your business at risk
By Sarah Longwell
For years the American Beverage Institute (ABI) has been urging the hospitality industry to pay close attention to the evolution — both legislatively and technologically — of the in-car, alcohol sensing technology known as an ignition interlock. From the beginning, the ABI maintained it was the ultimate goal of pro-interlock activists to install this technology as original equipment in all cars. And, even more disconcerting, we knew that once interlocks were in all cars, they would, for both practical and liability reasons, be set well below the legal limit of .08 percent BAC. This prospect — the elimination of substantial on-premise consumption — would devastate the hospitality industry.
Today, that prospect is dangerously close to becoming a reality.
In November, the New York State Legislature unanimously voted to pass the harshest interlock bill in the nation and the governor signed it immediately. Not only will interlocks now be required for even first-time offenders arrested at one sip over the limit, but driving while intoxicated with a minor in the car will be a felony offense.
New York’s passage of this law gives MADD’s interlock campaign added momentum. There is already talk of dozens more states passing the same law. The New York Times wrote, “Albany’s toughening of penalties for drunken driving should prompt other states to follow suit.”
But other states might not have a choice. Congress will be moving to pass the Highway Bill in the coming months. That bill has an extreme interlock mandate that would force every state to punish all first-time DUI offenders with an in-car breathalyzer, even if they are just one sip over the legal limit. States would lose highway funding if they do not comply with the mandate. The Senate is also considering a bill with the same interlock requirement.
Keep in mind, though, that these interlock mandates are just a means to an end. MADD’s goal is to see interlocks in all newly manufactured cars.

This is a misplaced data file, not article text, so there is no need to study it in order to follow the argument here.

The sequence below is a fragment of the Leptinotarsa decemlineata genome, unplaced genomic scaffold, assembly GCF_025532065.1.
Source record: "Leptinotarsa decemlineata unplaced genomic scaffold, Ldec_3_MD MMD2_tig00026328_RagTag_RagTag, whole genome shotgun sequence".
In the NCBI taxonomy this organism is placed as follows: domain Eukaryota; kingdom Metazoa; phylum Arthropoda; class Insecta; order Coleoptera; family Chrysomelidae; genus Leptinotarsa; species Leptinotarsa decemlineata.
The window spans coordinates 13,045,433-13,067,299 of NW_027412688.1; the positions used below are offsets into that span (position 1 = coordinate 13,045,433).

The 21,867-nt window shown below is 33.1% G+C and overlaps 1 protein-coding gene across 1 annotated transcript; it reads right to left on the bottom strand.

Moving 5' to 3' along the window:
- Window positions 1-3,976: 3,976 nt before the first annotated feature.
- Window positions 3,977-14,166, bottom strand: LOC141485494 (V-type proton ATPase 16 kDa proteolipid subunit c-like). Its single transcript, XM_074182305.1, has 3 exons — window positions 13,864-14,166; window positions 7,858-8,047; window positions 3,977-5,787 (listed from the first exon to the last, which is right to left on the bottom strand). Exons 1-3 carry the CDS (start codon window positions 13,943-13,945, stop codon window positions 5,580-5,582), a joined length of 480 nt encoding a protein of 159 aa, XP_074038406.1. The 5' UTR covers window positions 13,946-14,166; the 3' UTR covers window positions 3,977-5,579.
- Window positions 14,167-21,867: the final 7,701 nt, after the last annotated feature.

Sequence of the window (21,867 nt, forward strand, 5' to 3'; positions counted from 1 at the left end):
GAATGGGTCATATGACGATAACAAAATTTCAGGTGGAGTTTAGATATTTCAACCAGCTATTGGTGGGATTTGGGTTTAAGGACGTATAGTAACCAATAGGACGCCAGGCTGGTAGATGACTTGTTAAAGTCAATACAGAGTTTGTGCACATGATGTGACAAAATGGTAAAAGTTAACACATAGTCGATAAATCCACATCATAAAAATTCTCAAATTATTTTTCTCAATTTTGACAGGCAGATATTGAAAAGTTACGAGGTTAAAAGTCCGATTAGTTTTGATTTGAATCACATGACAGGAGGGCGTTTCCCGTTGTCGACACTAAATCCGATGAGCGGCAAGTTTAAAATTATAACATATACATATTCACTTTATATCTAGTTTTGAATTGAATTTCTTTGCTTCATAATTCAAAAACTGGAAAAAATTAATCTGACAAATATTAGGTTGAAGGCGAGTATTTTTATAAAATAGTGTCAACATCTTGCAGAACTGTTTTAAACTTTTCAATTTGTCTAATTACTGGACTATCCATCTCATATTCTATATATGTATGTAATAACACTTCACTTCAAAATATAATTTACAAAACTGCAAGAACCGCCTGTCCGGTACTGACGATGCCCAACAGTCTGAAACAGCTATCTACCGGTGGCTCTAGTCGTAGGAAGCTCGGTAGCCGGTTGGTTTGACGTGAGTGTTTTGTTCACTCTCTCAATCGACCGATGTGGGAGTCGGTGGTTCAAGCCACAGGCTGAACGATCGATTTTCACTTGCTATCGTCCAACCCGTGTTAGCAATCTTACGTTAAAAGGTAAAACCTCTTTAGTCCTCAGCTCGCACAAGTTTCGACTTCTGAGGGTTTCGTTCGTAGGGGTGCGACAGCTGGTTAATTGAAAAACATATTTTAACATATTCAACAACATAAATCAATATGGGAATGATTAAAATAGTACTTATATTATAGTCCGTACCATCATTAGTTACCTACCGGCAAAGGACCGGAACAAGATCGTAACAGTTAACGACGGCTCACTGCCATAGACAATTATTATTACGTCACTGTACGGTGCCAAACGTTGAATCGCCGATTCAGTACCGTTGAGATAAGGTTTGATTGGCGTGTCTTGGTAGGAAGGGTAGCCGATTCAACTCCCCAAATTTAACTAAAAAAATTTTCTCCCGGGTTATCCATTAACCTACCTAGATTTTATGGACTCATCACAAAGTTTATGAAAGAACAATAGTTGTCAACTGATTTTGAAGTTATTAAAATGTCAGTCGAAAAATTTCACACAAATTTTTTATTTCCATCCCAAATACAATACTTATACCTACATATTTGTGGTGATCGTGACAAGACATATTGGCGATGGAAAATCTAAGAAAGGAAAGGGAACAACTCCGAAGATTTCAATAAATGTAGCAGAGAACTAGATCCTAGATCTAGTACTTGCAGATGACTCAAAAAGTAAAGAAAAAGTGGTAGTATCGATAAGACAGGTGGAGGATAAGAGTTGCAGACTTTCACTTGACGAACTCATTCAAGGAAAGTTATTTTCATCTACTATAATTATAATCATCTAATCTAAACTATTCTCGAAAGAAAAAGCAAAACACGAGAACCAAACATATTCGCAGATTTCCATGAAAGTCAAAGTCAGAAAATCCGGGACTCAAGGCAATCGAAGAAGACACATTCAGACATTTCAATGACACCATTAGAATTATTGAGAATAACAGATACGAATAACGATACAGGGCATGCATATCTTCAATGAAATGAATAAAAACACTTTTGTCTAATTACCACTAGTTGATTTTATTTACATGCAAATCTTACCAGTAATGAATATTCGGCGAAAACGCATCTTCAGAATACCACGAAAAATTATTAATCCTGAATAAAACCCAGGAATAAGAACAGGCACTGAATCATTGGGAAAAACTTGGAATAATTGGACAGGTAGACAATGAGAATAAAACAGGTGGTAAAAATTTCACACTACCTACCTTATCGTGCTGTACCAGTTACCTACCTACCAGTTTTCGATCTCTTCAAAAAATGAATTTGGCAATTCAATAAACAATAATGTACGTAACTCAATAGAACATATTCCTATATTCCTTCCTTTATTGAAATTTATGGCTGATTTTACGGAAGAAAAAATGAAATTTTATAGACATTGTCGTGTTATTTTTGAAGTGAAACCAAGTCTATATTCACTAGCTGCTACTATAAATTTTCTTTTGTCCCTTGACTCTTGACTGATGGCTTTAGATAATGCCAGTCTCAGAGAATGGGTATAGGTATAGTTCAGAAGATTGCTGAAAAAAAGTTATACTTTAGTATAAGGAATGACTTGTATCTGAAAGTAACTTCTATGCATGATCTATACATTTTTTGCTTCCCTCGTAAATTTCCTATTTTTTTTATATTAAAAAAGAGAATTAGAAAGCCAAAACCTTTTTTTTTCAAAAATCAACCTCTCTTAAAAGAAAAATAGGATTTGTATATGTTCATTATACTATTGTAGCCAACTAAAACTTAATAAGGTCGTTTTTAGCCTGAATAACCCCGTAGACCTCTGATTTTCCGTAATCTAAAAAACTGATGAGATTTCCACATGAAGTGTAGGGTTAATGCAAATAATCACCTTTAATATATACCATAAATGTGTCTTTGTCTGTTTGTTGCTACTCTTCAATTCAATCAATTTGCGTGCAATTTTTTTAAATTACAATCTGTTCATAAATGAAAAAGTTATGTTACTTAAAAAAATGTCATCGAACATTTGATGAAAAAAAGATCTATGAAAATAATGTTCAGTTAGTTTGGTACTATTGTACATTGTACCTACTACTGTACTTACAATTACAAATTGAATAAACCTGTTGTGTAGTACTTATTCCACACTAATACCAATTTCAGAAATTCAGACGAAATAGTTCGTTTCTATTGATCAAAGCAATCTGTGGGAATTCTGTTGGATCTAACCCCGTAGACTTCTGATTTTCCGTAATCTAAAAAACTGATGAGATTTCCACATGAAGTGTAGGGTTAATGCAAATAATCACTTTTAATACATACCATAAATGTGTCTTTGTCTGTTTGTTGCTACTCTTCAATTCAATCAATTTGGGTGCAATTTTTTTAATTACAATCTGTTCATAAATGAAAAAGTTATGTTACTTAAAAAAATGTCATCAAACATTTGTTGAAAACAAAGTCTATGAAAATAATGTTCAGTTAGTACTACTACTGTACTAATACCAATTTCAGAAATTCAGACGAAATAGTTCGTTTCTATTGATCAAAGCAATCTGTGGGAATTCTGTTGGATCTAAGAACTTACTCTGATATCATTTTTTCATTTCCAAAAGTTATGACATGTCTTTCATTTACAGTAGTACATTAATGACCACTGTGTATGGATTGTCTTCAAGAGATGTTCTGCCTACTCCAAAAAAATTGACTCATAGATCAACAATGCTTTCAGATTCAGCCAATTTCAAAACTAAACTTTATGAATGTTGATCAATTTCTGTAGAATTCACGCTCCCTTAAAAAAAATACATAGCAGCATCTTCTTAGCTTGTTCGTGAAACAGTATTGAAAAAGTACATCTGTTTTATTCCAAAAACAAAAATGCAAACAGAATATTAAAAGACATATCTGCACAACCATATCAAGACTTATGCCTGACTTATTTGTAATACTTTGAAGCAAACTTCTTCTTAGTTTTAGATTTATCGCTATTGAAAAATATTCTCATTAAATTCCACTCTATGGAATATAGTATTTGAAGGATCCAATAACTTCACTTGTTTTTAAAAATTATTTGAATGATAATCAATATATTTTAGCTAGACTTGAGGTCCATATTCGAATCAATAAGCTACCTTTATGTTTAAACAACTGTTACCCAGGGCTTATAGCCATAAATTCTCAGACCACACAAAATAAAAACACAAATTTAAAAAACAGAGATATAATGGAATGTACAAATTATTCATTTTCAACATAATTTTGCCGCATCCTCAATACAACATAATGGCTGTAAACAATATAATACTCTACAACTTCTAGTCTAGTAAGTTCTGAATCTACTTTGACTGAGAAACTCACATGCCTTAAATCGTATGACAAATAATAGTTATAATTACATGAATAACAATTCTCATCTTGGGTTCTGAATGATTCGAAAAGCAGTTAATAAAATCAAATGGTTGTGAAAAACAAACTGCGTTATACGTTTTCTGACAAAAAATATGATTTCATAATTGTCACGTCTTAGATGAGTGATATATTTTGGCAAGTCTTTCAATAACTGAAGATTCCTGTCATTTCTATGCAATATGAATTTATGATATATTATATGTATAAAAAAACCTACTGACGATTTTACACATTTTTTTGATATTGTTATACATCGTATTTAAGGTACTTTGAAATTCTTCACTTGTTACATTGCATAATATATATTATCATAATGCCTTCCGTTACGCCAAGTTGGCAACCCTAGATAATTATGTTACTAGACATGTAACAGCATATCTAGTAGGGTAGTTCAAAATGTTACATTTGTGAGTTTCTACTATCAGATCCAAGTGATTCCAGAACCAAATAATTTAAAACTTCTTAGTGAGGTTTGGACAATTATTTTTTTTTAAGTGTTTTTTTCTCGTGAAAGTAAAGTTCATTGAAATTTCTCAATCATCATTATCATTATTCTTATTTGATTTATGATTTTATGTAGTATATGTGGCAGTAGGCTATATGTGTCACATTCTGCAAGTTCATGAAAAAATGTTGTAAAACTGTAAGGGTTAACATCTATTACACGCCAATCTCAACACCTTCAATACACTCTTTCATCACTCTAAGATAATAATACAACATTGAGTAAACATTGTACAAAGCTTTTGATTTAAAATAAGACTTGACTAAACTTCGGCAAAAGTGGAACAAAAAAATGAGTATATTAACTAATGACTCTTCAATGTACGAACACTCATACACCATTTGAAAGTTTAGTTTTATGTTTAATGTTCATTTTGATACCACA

Recently, the influential National Conference of State Legislatures (NCSL) published a 2,100-word pro-interlock article championing this movement to put alcohol sensors in all cars. Researchers have narrowed the technology down to three options: touch sensors, air sniffers and advanced breathalyzers.
In fact, both Toyota and Volvo introduced advanced in-car breathalyzer technology this year to be installed on fleet vehicles that will lock out a driver who has had anything to drink.
The leaders of this campaign have begun discussing how to implement a universal mandate. At this time, experts in the field agree that it would fall under the National Highway Traffic Safety Administration’s (NHTSA) authority. That’s also the group funding the universal interlock research project.
The NCSL article painted a worrisome picture of those behind the interlock movement: government agencies, lawmakers, public safety groups, anti-crime groups, research organizations, the auto industry and the insurance industry.
Once in all cars, interlocks will destroy your on-premise business. Leaders in the movement have admitted that universal interlocks would be set below the legal limit. For legal, liability and logistical reasons, the devices will likely be set at 0.02 or 0.03 percent BAC. That means the end of moderate drinking prior to driving. It means the end to a mixed drink, a beer or a glass — forget a bottle — of wine with dinner.
If we continue to let our opponents control the debate, our industry won’t only be losing battles like the one in New York — we’ll lose the war.
The time has come for everyone in the industry to stand together against this movement.
We can either have our industry manage this issue or be managed by it. Contact us if you want to get involved.
Sarah Longwell is the Managing Director of the American Beverage Institute (ABI), in Washington, D.C., an association of restaurants committed to the responsible serving of adult beverages. Email her at Longwell@abionline.org.